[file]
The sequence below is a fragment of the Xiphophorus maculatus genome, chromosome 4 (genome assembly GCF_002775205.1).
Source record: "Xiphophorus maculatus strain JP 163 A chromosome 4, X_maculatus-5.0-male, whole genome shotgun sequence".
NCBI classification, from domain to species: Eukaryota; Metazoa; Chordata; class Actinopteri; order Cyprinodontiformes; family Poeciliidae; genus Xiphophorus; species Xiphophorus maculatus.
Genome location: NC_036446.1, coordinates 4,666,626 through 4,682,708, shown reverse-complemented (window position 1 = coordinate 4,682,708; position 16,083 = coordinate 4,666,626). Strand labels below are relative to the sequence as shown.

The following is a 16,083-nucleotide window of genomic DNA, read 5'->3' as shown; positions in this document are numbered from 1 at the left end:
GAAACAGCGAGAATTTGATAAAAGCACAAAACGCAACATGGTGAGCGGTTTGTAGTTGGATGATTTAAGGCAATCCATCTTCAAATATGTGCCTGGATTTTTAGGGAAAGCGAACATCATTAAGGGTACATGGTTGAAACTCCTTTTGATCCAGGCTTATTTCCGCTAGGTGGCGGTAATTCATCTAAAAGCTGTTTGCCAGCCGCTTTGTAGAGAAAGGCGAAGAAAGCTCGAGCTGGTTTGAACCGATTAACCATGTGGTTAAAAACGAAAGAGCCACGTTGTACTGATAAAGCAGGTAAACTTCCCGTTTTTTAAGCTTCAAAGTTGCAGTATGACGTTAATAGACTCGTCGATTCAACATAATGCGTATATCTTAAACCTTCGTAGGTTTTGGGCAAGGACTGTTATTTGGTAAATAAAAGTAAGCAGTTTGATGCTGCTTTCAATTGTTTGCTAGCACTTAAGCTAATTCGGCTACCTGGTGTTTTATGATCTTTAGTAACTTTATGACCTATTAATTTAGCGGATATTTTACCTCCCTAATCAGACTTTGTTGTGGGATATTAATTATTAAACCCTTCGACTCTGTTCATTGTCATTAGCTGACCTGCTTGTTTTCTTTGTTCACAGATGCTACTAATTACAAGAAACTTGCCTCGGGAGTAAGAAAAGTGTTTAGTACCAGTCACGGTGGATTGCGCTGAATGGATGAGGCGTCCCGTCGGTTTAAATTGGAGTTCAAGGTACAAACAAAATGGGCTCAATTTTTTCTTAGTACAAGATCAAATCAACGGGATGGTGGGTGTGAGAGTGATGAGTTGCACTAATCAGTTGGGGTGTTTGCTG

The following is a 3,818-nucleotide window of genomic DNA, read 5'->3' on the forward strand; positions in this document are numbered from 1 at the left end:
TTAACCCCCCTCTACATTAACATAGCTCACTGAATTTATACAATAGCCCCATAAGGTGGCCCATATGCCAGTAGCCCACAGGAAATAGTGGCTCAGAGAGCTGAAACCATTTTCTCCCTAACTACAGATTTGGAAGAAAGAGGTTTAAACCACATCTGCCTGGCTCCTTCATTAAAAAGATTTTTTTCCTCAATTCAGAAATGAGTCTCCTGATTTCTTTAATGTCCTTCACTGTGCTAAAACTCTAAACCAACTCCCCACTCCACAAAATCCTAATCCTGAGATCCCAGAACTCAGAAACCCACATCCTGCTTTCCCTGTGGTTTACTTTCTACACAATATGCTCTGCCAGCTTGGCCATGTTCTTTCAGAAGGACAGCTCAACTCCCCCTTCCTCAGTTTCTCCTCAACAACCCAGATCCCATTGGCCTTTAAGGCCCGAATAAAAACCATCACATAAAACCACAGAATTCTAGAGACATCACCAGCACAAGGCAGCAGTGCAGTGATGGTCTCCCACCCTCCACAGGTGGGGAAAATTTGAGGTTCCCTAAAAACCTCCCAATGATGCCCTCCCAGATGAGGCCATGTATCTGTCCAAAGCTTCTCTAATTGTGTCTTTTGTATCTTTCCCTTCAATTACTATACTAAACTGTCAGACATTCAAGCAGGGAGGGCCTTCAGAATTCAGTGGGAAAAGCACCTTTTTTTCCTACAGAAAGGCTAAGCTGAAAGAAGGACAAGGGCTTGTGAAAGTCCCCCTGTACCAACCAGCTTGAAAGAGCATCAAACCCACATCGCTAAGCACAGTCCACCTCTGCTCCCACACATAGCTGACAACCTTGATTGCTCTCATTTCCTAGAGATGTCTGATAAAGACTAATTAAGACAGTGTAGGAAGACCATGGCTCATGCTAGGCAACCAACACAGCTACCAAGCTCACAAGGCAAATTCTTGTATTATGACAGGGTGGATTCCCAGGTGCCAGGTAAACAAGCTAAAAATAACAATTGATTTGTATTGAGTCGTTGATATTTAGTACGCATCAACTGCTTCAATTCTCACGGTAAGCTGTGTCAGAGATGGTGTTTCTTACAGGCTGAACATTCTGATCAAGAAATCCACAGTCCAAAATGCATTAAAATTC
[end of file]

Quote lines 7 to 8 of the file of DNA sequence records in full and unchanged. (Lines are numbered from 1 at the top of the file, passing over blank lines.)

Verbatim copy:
The following is a 3,818-nucleotide window of genomic DNA, read 5'->3' on the forward strand; positions in this document are numbered from 1 at the left end:
TTAACCCCCCTCTACATTAACATAGCTCACTGAATTTATACAATAGCCCCATAAGGTGGCCCATATGCCAGTAGCCCACAGGAAATAGTGGCTCAGAGAGCTGAAACCATTTTCTCCCTAACTACAGATTTGGAAGAAAGAGGTTTAAACCACATCTGCCTGGCTCCTTCATTAAAAAGATTTTTTTCCTCAATTCAGAAATGAGTCTCCTGATTTCTTTAATGTCCTTCACTGTGCTAAAACTCTAAACCAACTCCCCACTCCACAAAATCCTAATCCTGAGATCCCAGAACTCAGAAACCCACATCCTGCTTTCCCTGTGGTTTACTTTCTACACAATATGCTCTGCCAGCTTGGCCATGTTCTTTCAGAAGGACAGCTCAACTCCCCCTTCCTCAGTTTCTCCTCAACAACCCAGATCCCATTGGCCTTTAAGGCCCGAATAAAAACCATCACATAAAACCACAGAATTCTAGAGACATCACCAGCACAAGGCAGCAGTGCAGTGATGGTCTCCCACCCTCCACAGGTGGGGAAAATTTGAGGTTCCCTAAAAACCTCCCAATGATGCCCTCCCAGATGAGGCCATGTATCTGTCCAAAGCTTCTCTAATTGTGTCTTTTGTATCTTTCCCTTCAATTACTATACTAAACTGTCAGACATTCAAGCAGGGAGGGCCTTCAGAATTCAGTGGGAAAAGCACCTTTTTTTCCTACAGAAAGGCTAAGCTGAAAGAAGGACAAGGGCTTGTGAAAGTCCCCCTGTACCAACCAGCTTGAAAGAGCATCAAACCCACATCGCTAAGCACAGTCCACCTCTGCTCCCACACATAGCTGACAACCTTGATTGCTCTCATTTCCTAGAGATGTCTGATAAAGACTAATTAAGACAGTGTAGGAAGACCATGGCTCATGCTAGGCAACCAACACAGCTACCAAGCTCACAAGGCAAATTCTTGTATTATGACAGGGTGGATTCCCAGGTGCCAGGTAAACAAGCTAAAAATAACAATTGATTTGTATTGAGTCGTTGATATTTAGTACGCATCAACTGCTTCAATTCTCACGGTAAGCTGTGTCAGAGATGGTGTTTCTTACAGGCTGAACATTCTGATCAAGAAATCCACAGTCCAAAATGCATTAAAATTC